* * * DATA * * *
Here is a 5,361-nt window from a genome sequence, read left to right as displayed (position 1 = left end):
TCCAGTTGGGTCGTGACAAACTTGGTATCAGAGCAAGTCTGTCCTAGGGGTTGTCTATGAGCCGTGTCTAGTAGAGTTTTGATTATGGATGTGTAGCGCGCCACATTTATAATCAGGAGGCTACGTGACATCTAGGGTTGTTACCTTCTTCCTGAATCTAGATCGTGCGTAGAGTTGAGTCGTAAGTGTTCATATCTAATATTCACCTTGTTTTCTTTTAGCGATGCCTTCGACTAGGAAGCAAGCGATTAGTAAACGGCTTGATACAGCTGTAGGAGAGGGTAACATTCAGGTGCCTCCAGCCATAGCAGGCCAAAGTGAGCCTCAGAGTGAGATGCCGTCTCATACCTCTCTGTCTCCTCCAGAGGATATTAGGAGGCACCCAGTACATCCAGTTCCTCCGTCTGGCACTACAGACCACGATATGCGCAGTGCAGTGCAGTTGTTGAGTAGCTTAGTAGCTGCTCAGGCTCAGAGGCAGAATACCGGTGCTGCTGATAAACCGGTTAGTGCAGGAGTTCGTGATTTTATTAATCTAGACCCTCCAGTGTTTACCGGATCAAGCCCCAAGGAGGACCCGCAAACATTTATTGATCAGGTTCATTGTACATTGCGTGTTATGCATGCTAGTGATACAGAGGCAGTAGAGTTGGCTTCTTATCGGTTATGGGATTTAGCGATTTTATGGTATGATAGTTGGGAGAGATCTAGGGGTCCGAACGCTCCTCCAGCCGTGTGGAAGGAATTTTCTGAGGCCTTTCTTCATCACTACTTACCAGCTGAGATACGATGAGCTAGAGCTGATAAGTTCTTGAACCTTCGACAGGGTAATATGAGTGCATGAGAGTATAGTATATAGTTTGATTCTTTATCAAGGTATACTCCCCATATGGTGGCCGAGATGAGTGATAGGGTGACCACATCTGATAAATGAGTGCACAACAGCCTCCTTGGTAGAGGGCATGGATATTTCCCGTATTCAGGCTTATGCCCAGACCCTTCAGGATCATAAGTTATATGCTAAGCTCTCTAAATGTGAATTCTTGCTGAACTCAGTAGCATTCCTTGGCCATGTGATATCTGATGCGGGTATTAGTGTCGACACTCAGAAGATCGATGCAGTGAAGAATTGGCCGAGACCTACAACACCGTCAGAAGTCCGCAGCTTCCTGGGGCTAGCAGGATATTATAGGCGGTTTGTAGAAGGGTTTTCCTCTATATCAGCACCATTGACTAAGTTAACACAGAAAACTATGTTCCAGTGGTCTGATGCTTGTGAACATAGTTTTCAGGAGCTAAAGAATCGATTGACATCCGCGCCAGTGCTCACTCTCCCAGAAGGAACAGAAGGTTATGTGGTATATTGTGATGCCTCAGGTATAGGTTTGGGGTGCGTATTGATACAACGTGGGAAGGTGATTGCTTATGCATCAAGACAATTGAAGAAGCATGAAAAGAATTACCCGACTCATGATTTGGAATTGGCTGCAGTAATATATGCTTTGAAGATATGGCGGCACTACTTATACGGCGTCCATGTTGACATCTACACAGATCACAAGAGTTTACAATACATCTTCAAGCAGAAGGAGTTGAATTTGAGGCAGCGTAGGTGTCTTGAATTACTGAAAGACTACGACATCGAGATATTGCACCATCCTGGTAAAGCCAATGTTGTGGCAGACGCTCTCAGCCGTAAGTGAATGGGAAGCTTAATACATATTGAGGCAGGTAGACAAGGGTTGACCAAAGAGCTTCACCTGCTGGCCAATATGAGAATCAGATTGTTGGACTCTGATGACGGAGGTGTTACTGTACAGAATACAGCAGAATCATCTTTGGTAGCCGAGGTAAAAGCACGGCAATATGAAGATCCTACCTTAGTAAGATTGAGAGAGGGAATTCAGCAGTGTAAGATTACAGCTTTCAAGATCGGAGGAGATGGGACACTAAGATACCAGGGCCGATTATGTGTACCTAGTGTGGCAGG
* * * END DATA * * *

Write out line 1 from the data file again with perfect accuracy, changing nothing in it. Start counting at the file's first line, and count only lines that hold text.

Here is a 5,361-nt window from a genome sequence, read left to right as displayed (position 1 = left end):